News & Updates - Now we’ll see if Jerry Brown remembers the 1970s: Guest commentary

Now we’ll see if Jerry Brown remembers the 1970s: Guest commentary

By Rob Lapsley, The Los Angeles Daily News, August 11, 2016

When Jerry Brown became governor in 1974, California was in a recession. But over the next five years, the state’s recovery produced 2.1 million jobs, and Brown’s fiscal restraint created a $4 billion reserve in a general fund of $12 billion.

Unfortunately, the fiscal restraint was short-lived. Policymakers reverted to old habits, increasing spending while assuming revenues would grow forever. By 1980, state revenues grew 91 percent, but expenditures grew even faster — by 108 percent!

Revenues slowed dramatically in two economic downturns in the following years. When Brown left the governorship in 1982, California had a $1.5 billion deficit.

Fast forward to 2011, when Brown, elected governor again, faced yet another downturn, this time a massive recession. The state had a very different economic landscape than in his previous terms. The population was 39 million, not 14 million. Real gross domestic product (GDP) growth averaged just 2.7 percent, not the 5 percent and higher of the 1970s.

This time, our recovery is structurally different, with 55 percent of jobs and income growth coming in the Bay Area while inland areas show the worst unemployment rates in the country. Since the recovery started in 2010, California has grown nearly 2 million jobs. But rather than a broad recovery, we’ve seen a new type of economy emerge where only the higher- and lowest-wage industries are growing, while we’ve lost more than 2 million middle-class jobs in key sectors like manufacturing.

Our general fund is now $122 billion, thanks in part to voters approving Proposition 30 to raise $7 billion annually in taxes in 2012. Concurrently, the Legislature topped this with $20 billion in higher fees and dedicated taxes for special fund accounts. General and special fund revenues have grown $44 billion since 2007-08, and $65 billion since the recessionary low in 2009.

Today, under Brown’s leadership, California again enjoys a budget reserve through a constitutional change he championed that created the state’s Rainy Day Fund. While the fund’s balance is $9.4 billion, that’s still a buffer of only 8 percent, far less than will be needed in the next downturn.

But the more things change, the more they remain the same. This year — as in the 1970s — legislators and special interests are pressuring Brown to increase spending beyond his proposals and our current growth.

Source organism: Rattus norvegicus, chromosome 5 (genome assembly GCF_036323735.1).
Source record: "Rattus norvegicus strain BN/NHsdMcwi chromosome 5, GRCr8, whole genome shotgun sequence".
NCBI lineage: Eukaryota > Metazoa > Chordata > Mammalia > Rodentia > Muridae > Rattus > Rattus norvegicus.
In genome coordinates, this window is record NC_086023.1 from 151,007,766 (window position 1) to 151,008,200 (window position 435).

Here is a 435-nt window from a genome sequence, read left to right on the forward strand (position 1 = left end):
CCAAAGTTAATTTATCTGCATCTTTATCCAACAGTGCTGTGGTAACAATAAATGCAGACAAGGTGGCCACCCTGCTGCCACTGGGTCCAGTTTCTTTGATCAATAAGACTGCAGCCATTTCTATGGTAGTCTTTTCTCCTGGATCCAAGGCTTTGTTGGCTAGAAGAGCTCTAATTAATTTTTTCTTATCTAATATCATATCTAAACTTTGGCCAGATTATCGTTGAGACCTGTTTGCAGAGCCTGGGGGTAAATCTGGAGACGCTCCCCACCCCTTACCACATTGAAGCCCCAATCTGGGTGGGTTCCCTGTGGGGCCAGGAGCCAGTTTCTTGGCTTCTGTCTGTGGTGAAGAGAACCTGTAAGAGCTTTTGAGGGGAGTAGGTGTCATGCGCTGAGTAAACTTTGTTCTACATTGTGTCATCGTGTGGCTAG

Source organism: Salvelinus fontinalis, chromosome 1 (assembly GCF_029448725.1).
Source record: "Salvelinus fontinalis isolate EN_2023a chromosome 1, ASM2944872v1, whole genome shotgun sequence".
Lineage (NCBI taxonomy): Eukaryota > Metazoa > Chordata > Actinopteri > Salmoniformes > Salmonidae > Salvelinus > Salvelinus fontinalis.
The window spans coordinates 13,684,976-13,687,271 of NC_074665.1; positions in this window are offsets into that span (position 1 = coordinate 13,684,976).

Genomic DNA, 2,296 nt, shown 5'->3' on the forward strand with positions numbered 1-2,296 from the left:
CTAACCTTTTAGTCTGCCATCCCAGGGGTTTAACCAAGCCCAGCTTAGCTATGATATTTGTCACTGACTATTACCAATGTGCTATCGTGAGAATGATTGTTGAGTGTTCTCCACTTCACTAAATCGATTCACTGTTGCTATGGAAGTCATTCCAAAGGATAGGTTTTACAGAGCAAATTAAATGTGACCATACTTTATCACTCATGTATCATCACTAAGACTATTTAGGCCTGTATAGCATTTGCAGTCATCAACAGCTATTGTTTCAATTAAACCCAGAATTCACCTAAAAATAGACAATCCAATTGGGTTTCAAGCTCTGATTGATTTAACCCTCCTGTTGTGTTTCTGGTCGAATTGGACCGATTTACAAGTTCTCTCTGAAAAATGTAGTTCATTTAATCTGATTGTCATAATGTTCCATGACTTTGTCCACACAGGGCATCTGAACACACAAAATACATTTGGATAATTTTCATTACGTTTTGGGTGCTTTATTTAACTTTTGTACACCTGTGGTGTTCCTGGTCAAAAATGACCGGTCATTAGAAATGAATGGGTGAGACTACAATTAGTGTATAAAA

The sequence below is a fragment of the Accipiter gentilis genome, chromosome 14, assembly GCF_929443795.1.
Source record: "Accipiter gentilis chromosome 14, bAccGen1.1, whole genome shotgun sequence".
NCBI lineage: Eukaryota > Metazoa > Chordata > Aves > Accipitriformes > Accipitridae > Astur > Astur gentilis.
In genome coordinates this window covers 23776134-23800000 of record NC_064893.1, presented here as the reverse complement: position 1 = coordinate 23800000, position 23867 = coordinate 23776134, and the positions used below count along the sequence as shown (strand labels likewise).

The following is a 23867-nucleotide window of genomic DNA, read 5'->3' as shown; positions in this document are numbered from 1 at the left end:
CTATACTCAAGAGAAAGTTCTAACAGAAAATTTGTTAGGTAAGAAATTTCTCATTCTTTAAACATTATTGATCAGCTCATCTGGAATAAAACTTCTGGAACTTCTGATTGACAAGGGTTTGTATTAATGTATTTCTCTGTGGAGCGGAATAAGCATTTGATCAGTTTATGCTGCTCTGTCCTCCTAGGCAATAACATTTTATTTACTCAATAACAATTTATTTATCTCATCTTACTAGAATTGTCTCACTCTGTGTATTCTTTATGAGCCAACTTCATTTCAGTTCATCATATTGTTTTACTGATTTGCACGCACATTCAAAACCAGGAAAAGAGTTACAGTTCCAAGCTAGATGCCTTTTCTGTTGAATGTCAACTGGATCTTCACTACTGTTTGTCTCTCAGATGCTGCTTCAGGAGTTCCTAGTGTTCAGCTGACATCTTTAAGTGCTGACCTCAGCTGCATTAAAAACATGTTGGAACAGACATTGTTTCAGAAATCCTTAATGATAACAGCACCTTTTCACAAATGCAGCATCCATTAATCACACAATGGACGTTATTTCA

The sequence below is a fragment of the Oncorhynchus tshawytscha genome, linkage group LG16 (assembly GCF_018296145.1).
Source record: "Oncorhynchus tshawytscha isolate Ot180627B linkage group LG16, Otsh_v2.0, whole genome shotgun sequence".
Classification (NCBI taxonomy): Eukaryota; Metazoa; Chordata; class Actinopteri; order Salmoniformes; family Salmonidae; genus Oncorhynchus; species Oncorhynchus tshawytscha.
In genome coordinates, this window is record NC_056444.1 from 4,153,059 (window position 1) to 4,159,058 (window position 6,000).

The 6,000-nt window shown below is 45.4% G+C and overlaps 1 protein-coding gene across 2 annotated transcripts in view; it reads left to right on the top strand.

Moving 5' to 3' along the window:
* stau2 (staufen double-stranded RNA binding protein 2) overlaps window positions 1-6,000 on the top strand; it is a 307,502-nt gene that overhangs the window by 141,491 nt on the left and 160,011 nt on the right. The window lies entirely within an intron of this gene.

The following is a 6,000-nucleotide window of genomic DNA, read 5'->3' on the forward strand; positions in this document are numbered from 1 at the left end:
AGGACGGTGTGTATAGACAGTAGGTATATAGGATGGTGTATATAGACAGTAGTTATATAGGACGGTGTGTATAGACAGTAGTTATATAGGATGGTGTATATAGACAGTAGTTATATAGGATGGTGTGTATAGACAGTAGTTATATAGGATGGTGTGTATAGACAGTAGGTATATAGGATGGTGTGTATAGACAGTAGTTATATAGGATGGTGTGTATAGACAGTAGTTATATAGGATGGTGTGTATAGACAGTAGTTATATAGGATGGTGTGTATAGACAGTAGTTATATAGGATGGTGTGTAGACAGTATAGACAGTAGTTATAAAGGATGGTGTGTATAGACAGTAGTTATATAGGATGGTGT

K-14 education gets $57 billion of our $122 billion general fund budget. While our enrollment has remained level, our recovery has given them a 51 percent increase — $24.3 billion — pushing education funding to its highest level in state history.

Salaries are up $4.5 billion for all state employees, even with 1 percent fewer positions. Pension payments are $3.4 billion higher with a $140 billion unfunded liability. Employee health benefits are up $1.1 billion to $8 billion annually. The future state cost of this year’s minimum wage hike is $10 billion, $3.4 billion from the general fund.

Medi-Cal now covers one-third of all 39 million Californians at $385 million more this year, with another $1.7 billion as the full cost sharing is phased in. New social welfare spending claim another $3.5 billion.

While the $44 billion revenue increase sounds large, these growing spending commitments already are crowding out other worthy programs, like on-going road maintenance.

The $7 billion in Prop. 30’s temporary tax revenues start expiring in 2017. The state will be in the red by 2018 under our current economy.

Meanwhile, legislators accept our lower economic growth rates while adding new regulations, taxes and fees instead of reforms to grow jobs and discipline spending. There is little concern that resources spent on these costs means less will be reinvested by businesses to expand jobs which results in increased public revenues.

The prior five years of prudent fiscal management clearly show Gov. Brown learned from the 1970s, but the pressure on increased spending now threatens a deficit again at the end of his governorship.

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